With all of the amazing tools modern photography has given us, it’s easy to get caught up in technical perfection or creating a unique composition. But sometimes it’s important to remind ourselves that photography started out as a way to capture a moment, a way to remember something that once happened. Sometimes the moment happening in front of us is so captivating—whether quiet, loud, bright, or dark—that we almost compulsively need to lift the camera and click.
Here we share some outstanding moments from our photographers at home and in the field. We’ve got Jimmy Chin above the Grand Tetons, Robert Clark in NYC, Paul Nicklen in Greenland, Michael Yamashita in China, Steve McCurry in Rome, Stephanie Sinclair in India, and Drew Rush in Yellowstone.
The Grand Tetons photographed this winter during an aerial recon of ski mountaineering conditions in the high peaks of Grand Teton National Park. —Jimmy Chin
Blossoms cover a back yard in NYC’s Upper West Side. —Robert Clark
As sea ice disappears, it is becoming a common sighting to have hungry bears in towns or camps looking for food. For myself, this was a wonderful encounter with a female polar bear. I took a couple of pictures and she casually went on her way. People have an innate fear of this incredible species and quite often, pull the trigger way too early before allowing the bear to satisfy its curiosity. I have seen over 3000 polar bears in the wild over the past 25 years and have never had a terrifying encounter. —Paul Nicklen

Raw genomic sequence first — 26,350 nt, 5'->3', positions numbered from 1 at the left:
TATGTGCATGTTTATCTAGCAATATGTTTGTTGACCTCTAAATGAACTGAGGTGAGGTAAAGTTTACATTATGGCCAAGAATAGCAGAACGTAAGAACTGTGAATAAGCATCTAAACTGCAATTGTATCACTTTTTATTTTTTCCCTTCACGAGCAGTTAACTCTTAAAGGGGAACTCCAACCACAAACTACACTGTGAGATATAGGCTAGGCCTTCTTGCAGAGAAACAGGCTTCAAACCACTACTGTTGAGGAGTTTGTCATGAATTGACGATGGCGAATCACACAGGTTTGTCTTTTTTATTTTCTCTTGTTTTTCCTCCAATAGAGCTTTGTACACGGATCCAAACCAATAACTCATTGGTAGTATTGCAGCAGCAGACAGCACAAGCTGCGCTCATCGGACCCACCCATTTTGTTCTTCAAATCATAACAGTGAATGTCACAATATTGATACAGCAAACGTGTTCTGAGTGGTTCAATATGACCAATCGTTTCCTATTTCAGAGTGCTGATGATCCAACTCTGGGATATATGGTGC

The best perch to shoot Hangzhou is from a rowboat on West Lake in Hangzhou, China. —Michael Yamashita
I photographed this man in Rome, Italy. Everywhere I go in the world, I see young and old, rich and poor, reading. Whether readers are engaged in the sacred or the secular, they are, for a time, transported to another world. —Steve McCurry
Family members of a mahout–Hindi for elephant keeper–play at dusk inside the Elephant Village in Jaipur, India. —Stephanie Sinclair
“Conformity is the jailer of freedom and the enemy of growth.” —John F. Kennedy. Good morning from the Greater Yellowstone Ecosystem. —Drew Rush